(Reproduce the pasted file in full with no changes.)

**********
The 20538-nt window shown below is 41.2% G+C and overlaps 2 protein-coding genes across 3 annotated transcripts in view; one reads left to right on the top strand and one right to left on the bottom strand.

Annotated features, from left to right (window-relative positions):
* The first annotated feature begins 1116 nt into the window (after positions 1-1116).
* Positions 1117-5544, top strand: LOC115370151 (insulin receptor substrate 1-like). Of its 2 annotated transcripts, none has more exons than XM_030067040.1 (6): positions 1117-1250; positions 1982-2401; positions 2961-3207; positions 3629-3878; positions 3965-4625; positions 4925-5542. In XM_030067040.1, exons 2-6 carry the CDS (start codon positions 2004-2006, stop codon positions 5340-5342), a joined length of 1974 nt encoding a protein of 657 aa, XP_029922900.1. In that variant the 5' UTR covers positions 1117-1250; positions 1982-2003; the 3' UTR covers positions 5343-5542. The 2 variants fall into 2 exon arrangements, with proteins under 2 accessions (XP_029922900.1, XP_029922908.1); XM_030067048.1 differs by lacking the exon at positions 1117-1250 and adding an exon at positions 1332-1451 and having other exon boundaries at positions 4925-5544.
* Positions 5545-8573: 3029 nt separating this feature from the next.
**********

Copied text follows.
The 20538-nt window shown below is 41.2% G+C and overlaps 2 protein-coding genes across 3 annotated transcripts in view; one reads left to right on the top strand and one right to left on the bottom strand.

Annotated features, from left to right (window-relative positions):
* The first annotated feature begins 1116 nt into the window (after positions 1-1116).
* Positions 1117-5544, top strand: LOC115370151 (insulin receptor substrate 1-like). Of its 2 annotated transcripts, none has more exons than XM_030067040.1 (6): positions 1117-1250; positions 1982-2401; positions 2961-3207; positions 3629-3878; positions 3965-4625; positions 4925-5542. In XM_030067040.1, exons 2-6 carry the CDS (start codon positions 2004-2006, stop codon positions 5340-5342), a joined length of 1974 nt encoding a protein of 657 aa, XP_029922900.1. In that variant the 5' UTR covers positions 1117-1250; positions 1982-2003; the 3' UTR covers positions 5343-5542. The 2 variants fall into 2 exon arrangements, with proteins under 2 accessions (XP_029922900.1, XP_029922908.1); XM_030067048.1 differs by lacking the exon at positions 1117-1250 and adding an exon at positions 1332-1451 and having other exon boundaries at positions 4925-5544.
* Positions 5545-8573: 3029 nt separating this feature from the next.